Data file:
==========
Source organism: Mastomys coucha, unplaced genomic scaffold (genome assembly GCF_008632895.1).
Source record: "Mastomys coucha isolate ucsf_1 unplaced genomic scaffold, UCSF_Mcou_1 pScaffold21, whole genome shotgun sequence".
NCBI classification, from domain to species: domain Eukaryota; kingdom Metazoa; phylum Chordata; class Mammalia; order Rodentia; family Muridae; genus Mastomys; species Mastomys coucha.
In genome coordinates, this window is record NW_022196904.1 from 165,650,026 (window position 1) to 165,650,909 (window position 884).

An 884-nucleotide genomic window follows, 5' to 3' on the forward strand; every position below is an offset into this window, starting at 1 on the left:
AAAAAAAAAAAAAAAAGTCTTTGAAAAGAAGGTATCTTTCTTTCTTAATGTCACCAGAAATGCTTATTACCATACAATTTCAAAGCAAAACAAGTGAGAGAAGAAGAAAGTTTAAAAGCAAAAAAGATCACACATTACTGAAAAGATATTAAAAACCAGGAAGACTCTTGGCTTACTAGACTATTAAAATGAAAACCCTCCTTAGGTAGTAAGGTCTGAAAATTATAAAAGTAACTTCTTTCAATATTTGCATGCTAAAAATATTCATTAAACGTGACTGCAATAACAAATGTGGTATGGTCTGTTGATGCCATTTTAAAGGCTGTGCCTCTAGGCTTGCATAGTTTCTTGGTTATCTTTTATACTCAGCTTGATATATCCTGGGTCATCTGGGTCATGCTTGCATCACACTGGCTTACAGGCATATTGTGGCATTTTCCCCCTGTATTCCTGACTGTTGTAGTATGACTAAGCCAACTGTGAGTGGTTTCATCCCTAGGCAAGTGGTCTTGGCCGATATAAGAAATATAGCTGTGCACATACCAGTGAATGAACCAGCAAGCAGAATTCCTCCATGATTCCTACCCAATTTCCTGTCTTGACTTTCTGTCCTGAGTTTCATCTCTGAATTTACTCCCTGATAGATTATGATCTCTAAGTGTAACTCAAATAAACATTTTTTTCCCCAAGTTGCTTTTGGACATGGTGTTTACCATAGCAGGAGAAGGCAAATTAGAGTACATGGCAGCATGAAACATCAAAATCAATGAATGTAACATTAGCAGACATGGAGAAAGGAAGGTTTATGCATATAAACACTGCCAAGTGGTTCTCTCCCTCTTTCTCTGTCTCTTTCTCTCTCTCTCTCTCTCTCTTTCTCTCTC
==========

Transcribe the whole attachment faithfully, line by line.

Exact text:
Source organism: Mastomys coucha, unplaced genomic scaffold (genome assembly GCF_008632895.1).
Source record: "Mastomys coucha isolate ucsf_1 unplaced genomic scaffold, UCSF_Mcou_1 pScaffold21, whole genome shotgun sequence".
NCBI classification, from domain to species: domain Eukaryota; kingdom Metazoa; phylum Chordata; class Mammalia; order Rodentia; family Muridae; genus Mastomys; species Mastomys coucha.
In genome coordinates, this window is record NW_022196904.1 from 165,650,026 (window position 1) to 165,650,909 (window position 884).

An 884-nucleotide genomic window follows, 5' to 3' on the forward strand; every position below is an offset into this window, starting at 1 on the left:
AAAAAAAAAAAAAAAAGTCTTTGAAAAGAAGGTATCTTTCTTTCTTAATGTCACCAGAAATGCTTATTACCATACAATTTCAAAGCAAAACAAGTGAGAGAAGAAGAAAGTTTAAAAGCAAAAAAGATCACACATTACTGAAAAGATATTAAAAACCAGGAAGACTCTTGGCTTACTAGACTATTAAAATGAAAACCCTCCTTAGGTAGTAAGGTCTGAAAATTATAAAAGTAACTTCTTTCAATATTTGCATGCTAAAAATATTCATTAAACGTGACTGCAATAACAAATGTGGTATGGTCTGTTGATGCCATTTTAAAGGCTGTGCCTCTAGGCTTGCATAGTTTCTTGGTTATCTTTTATACTCAGCTTGATATATCCTGGGTCATCTGGGTCATGCTTGCATCACACTGGCTTACAGGCATATTGTGGCATTTTCCCCCTGTATTCCTGACTGTTGTAGTATGACTAAGCCAACTGTGAGTGGTTTCATCCCTAGGCAAGTGGTCTTGGCCGATATAAGAAATATAGCTGTGCACATACCAGTGAATGAACCAGCAAGCAGAATTCCTCCATGATTCCTACCCAATTTCCTGTCTTGACTTTCTGTCCTGAGTTTCATCTCTGAATTTACTCCCTGATAGATTATGATCTCTAAGTGTAACTCAAATAAACATTTTTTTCCCCAAGTTGCTTTTGGACATGGTGTTTACCATAGCAGGAGAAGGCAAATTAGAGTACATGGCAGCATGAAACATCAAAATCAATGAATGTAACATTAGCAGACATGGAGAAAGGAAGGTTTATGCATATAAACACTGCCAAGTGGTTCTCTCCCTCTTTCTCTGTCTCTTTCTCTCTCTCTCTCTCTCTCTTTCTCTCTC